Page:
Tuesday, August 18, 2009

What We're Reading: The End of Overeating

The cover of The End of Overeating by David Kessler perfectly illustrates the problem with food these days. Few, when presented with the choice between a carrot and a carrot cake, would select the vegetable over the baked good. Why do those salty, sweet, and fatty foods have us coming back for more...and more, and more? Kessler looks at the science of hyperpalatable food and speaks with food consultants and industry experts, researchers and restaurateurs, to explain why something as simple as a chocolate chip cookie can have such power over the brain. It's something of a punch in the stomach (almost literally) when he has a conversation with a food consultant, who breaks down popular appetizers at restaurants to their essence; the Bloomin' Onions at Outback Steakhouse, for instance, are "fried in batter and topped with sauce, their flavor comes from salt on sugar on fat".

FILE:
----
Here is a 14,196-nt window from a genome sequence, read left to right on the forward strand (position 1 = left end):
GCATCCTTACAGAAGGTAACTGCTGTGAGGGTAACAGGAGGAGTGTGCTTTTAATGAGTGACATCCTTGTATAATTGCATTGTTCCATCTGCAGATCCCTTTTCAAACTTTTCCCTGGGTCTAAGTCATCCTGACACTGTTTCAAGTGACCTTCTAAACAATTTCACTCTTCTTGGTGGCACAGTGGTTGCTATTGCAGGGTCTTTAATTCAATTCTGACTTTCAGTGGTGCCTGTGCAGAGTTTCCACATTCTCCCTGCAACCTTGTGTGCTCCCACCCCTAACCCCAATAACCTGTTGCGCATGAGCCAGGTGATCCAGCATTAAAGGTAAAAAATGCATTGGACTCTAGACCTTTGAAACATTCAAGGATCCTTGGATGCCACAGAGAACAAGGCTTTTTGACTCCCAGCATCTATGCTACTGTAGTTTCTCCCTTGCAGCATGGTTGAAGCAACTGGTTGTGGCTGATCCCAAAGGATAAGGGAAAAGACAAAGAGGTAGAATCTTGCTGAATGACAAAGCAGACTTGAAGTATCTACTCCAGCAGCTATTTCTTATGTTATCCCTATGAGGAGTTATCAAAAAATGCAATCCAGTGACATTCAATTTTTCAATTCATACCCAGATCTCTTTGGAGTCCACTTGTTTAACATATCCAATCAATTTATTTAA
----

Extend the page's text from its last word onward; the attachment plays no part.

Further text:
There are a number of authors who discuss the dangers of eating processed food - Michael Pollan immediately comes to mind. Kessler focuses more on why these culinary creations have such an addictive quality. Still, there are interesting tidbits about the food industry - for instance, that cereal is broken up into many different types of sugar, so that sugar does not appear at the top of the ingredient list. It's genuinely difficult to determine how much sugar, salt, and fat hides in the things we eat.

After explaining why we are conditioned to eat the way we do, Kessler offers advice on how to break the habit and adopt a new way of looking at food. While stumbling is likely - the circuitry in our brain is hardwired and the pull of reward is great - it is possible to develop new associations with the foods we crave. The End of Overeating is a great encouragement and help in switching from automatic to mindful eating.

No comments: